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Five minutes with James Newsome

Avebury Capital has steadily expanded its private placement and advisory debt unit in the past year; securing contracts with likes of ICG and Prefequity. James Newsome, managing partner at the firm shares some lessons learnt on the road.  

What are the main trends in the private debt fund market?

Until recently, the market was dominated by large funds brought in by established players. Increasingly, however, specialist houses with either sector focus or a local focus have managed to secure investment for first time funds.

What are the main differences between the North American and European markets?

Europeans are getting more enlightened but the Americans switch on faster. Debt as an investment theme has been performing pretty robustly in the US, and frankly it's getting a little overcrowded and overheated again. Fund managers are finding better opportunities in Europe because there is more room to manoeuvre into different credit streams and gain a competitive edge.

Have you had to work harder than expected to sell debt as a concept to institutional investors?

Yes, much harder. Although in 2013 the fundraising market has picked up and Avebury is now able to take on new mandates. The key problem has been an issue for most European fund managers has been grappling with macroeconomic challenges. Asian and American investors for instance have not until the last twelve months been comfortable with the euro currency. Recent progress, however bumpy, has been felt positively in the European market. Also, the dramatic tightening in the high yield bond market has now finally led institutional investors to look at private debt, not only for yield but also because of the floating rate structures we typically see on the assets.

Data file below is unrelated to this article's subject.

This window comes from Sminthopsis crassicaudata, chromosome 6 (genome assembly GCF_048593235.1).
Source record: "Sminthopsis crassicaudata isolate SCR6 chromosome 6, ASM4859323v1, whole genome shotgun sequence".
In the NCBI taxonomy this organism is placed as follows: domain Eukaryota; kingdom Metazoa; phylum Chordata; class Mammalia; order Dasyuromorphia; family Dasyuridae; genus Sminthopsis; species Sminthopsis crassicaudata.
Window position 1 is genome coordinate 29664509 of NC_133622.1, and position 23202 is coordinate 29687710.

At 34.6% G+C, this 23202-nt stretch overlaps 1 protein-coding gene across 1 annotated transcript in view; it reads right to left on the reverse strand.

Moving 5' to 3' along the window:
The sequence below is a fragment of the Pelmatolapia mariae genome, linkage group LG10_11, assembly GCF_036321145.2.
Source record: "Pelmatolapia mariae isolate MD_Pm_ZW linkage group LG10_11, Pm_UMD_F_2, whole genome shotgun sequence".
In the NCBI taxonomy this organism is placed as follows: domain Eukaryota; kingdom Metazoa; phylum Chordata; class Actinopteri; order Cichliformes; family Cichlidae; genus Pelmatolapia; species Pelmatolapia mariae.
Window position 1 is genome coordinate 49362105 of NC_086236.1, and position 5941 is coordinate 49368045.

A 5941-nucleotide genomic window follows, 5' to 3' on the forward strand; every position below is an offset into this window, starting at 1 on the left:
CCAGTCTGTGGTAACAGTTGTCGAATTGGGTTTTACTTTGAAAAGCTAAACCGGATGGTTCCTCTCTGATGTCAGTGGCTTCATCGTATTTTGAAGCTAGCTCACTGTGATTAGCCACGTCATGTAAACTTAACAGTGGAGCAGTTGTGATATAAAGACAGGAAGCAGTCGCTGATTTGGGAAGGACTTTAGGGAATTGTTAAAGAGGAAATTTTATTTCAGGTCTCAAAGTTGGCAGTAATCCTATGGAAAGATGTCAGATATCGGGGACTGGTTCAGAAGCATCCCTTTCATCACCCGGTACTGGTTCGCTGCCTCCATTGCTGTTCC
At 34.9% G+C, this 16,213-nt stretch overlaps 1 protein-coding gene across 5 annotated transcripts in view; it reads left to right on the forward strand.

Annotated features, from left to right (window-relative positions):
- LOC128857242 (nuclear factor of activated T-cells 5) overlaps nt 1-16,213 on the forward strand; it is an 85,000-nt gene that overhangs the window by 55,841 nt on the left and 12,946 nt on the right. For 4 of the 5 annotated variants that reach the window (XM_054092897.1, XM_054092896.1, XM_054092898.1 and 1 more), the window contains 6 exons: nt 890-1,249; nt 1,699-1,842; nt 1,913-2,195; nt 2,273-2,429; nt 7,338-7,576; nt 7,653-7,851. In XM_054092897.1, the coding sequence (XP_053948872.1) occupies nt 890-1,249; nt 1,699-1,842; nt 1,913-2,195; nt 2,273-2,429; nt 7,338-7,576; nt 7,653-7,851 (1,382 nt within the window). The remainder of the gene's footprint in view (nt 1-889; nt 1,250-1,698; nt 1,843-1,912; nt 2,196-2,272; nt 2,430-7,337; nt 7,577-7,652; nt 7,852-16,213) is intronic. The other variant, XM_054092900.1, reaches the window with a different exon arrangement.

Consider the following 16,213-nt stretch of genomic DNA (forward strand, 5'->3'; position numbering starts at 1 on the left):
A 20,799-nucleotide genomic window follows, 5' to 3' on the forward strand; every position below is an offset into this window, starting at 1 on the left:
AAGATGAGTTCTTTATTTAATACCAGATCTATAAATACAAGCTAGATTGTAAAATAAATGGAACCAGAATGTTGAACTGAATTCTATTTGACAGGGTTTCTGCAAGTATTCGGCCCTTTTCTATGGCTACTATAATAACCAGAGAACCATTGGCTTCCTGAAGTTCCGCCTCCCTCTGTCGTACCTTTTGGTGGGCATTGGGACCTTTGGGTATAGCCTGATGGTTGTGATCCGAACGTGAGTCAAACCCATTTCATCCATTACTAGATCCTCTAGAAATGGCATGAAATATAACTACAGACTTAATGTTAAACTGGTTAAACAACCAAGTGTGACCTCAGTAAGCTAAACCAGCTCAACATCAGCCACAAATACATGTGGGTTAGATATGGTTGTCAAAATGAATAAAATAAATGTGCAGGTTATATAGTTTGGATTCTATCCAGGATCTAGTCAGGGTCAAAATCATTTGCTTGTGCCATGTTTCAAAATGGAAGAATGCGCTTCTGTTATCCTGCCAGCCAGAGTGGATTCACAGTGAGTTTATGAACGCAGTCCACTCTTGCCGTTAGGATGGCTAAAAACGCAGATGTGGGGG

Do you have some tips for new debt fund managers?

First, have deals already in place that you can present to investors to prove your investment thesis. Second, over-invest in the team if anything so that investors can see that you are well-resourced. For smaller start-up managers this is a better way to deploy founders' start-up capital on a euro-for-euro basis than investing in the fund itself, although that will also be needed.

It is also essential for niche private debt managers to have at least one strategic investor in place before they go to the wider market. For a required first close of €70 million, for example, managers have been bringing €20 million to €30 million of friendly strategic backing and then working with the EIF and one or two specialist investors to reach a first close. After that breakthrough it is then possible to go to the mainstream private debt investors.

What's your final prognosis on how to fundraise effectively and anything in particular fund managers should avoid?

Avoid greed, arrogance and complacency. Managers who care more about raising money than investing are struggling to deploy capital; managers who do not take into consideration the “market view” about their strategy are having to rethink in between raising and deployment; and managers who thought their biography would be enough are being scrutinised in every aspect of their fund. Also, be wary of poor team dynamics; this is a big red flag for investors.